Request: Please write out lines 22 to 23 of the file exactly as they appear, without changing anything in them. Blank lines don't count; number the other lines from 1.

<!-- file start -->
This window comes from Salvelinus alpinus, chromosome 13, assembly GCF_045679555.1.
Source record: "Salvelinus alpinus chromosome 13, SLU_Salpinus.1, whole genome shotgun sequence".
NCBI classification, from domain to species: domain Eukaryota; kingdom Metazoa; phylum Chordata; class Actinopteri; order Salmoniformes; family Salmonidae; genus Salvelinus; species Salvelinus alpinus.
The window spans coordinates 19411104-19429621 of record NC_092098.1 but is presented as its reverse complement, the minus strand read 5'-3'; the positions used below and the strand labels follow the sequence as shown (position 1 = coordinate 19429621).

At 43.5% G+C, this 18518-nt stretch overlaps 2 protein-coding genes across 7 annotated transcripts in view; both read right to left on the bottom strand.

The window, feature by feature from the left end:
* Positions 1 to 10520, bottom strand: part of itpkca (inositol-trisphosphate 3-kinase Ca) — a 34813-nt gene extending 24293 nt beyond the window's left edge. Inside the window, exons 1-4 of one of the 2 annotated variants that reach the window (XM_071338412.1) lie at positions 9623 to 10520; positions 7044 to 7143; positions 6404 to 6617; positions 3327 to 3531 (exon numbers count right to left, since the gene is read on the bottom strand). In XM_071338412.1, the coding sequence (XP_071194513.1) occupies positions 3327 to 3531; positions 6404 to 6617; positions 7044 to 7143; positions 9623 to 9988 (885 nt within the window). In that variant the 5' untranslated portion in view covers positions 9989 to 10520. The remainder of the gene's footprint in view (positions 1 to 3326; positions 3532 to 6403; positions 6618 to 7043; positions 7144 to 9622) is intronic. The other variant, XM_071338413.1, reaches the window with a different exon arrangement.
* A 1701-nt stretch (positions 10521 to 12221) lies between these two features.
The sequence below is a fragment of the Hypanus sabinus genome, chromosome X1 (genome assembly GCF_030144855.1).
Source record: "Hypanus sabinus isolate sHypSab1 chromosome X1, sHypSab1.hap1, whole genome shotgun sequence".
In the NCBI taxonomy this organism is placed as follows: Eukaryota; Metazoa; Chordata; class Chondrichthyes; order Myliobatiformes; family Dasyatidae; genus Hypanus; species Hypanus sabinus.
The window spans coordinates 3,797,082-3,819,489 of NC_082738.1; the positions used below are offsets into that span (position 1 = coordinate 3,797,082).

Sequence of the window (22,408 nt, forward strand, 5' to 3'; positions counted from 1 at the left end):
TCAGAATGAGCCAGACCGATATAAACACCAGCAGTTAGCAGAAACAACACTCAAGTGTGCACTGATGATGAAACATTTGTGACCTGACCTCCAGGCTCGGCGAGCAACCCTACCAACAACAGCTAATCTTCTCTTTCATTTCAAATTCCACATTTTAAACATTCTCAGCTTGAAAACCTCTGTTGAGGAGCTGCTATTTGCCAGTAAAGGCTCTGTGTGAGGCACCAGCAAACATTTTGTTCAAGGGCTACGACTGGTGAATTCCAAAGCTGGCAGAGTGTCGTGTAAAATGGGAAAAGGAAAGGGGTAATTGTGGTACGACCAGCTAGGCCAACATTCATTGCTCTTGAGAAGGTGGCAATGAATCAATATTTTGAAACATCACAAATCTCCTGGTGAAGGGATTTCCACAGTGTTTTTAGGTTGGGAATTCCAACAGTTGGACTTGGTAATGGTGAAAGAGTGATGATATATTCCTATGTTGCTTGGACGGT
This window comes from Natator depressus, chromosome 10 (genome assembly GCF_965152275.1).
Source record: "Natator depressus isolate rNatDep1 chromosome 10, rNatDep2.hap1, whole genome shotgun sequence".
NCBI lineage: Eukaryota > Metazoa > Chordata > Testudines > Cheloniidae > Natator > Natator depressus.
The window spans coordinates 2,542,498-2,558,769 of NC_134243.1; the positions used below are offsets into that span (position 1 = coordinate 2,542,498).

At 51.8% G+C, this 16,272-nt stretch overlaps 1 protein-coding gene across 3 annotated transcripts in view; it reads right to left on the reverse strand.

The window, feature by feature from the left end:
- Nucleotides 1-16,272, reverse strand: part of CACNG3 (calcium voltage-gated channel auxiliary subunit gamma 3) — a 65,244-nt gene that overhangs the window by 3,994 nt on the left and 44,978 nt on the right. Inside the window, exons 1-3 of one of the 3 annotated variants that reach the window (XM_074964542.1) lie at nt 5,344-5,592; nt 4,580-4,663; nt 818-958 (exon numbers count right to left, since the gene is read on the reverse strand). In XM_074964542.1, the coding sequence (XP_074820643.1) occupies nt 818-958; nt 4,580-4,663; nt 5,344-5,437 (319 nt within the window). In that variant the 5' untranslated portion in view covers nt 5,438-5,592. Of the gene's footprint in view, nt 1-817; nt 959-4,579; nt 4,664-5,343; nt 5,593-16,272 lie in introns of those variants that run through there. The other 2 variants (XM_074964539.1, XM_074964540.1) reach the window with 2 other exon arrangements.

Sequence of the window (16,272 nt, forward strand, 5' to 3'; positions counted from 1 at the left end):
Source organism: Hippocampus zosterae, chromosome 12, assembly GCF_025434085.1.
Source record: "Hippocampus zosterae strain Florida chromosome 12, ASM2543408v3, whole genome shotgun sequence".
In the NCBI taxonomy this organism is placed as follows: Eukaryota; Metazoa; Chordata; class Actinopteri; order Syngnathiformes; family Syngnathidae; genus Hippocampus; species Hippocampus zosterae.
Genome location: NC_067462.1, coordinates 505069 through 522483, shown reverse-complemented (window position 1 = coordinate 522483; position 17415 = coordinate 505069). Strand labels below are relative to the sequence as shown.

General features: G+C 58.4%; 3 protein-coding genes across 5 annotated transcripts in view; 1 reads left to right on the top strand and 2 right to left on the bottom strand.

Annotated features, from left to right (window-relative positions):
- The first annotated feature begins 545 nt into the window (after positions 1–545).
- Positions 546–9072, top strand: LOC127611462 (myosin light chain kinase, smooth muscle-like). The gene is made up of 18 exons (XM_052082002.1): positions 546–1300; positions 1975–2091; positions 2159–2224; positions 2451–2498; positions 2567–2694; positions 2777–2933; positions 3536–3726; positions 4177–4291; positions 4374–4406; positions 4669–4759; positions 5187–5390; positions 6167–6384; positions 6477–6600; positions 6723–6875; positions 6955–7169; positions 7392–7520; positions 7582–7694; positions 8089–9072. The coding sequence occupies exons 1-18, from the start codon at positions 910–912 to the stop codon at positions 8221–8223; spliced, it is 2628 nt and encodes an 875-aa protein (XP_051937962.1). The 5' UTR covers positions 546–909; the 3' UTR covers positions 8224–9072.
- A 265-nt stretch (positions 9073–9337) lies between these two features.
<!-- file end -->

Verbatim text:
Sequence of the window (16,272 nt, forward strand, 5' to 3'; positions counted from 1 at the left end):
Source organism: Hippocampus zosterae, chromosome 12, assembly GCF_025434085.1.